The age-old tribe of the Strathclyde Britons
of the Scottish/English Borderlands were the first people to use the name Grearson. It is derived from Grier,
a pet form of the given name Gregory,
which means watchful.
Early Origins of the Grearson family
The surname Grearson was first found in Dumfriesshire
(Gaelic: Siorrachd Dhùn Phris), a Southern area, bordering on England
that today forms part of the Dumfries and Galloway
Council Area, where they held a family seat
from very ancient times.
Early History of the Grearson family
This web page shows only a small excerpt of our Grearson research.Another 223 words (16 lines of text) covering the years 1250, 1411, 1547, 1590, 1564, 1657, 1733, 1677, 1760, 1709 and 1711 are included under the topic Early Grearson History in all our PDF Extended History products and printed products wherever possible.
Grearson Spelling Variations
The many spelling variations
in Medieval Scottish names result from the fact that scribes in that era spelled words according to sound. Translation too, was an undeveloped science, and many names were altered into complete obscurity. Over the years Grearson has been spelled Grierson, Greson, Greyson, Grayson, Greirson and others.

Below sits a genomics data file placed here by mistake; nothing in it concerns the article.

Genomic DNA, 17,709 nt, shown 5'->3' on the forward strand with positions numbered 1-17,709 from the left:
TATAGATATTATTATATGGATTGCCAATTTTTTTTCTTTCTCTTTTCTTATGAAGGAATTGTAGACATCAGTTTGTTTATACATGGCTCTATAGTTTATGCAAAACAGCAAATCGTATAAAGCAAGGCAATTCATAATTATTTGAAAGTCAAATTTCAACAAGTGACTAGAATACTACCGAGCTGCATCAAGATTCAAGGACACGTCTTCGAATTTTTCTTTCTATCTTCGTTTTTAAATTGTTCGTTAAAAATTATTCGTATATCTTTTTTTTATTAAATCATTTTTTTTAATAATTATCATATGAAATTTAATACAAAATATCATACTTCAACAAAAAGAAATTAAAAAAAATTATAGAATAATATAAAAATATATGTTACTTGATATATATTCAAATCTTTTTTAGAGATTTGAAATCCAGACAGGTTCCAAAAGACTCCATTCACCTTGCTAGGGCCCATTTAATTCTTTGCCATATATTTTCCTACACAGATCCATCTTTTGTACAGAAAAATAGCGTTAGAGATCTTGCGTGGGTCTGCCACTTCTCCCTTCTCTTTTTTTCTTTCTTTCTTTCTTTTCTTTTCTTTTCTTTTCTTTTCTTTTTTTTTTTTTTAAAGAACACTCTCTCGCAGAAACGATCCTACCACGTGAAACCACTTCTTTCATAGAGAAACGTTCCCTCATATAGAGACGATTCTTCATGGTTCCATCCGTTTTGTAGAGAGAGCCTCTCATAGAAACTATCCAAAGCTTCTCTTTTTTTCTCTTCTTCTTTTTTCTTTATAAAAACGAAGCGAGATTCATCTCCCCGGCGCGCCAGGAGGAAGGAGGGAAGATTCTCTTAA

Early Notables of the Grearson family (pre 1700)
Notable amongst the family at this time was John Grierson or Grisson (died 1564?), a Scottish Dominican who is believed to have been from the family of Grierson of Lag in Dumfriesshire; Sir Robert... Another 34 words (2 lines of text) are included under the topic Early Grearson Notables in all our PDF Extended History products and printed products wherever possible.
Migration of the Grearson family to Ireland
Some of the Grearson family moved to Ireland
, but this topic is not covered in this excerpt.Another 31 words (2 lines of text) about their life in Ireland is included in all our PDF Extended History products and printed products wherever possible.
Migration of the Grearson family to the New World and Oceana
Some of the first settlers of this family name were:
Grearson Settlers in New Zealand in the 19th Century
- Michael Grearson, aged 20, a farm labourer, who arrived in Wellington, New Zealand aboard the ship "Arethusa" in 1879
- John Grearson, aged 19, a farm labourer, who arrived in Wellington, New Zealand aboard the ship "Arethusa" in 1879
The Grearson Motto
The motto was originally a war cry or slogan. Mottoes first began to be shown with arms in the 14th and 15th centuries, but were not in general use until the 17th century. Thus the oldest coats of arms generally do not include a motto. Mottoes seldom form part of the grant of arms: Under most heraldic authorities, a motto is an optional component of the coat of arms, and can be added to or changed at will; many families have chosen not to display a motto.
Motto: Hoc securior
Motto Translation: Safer by this.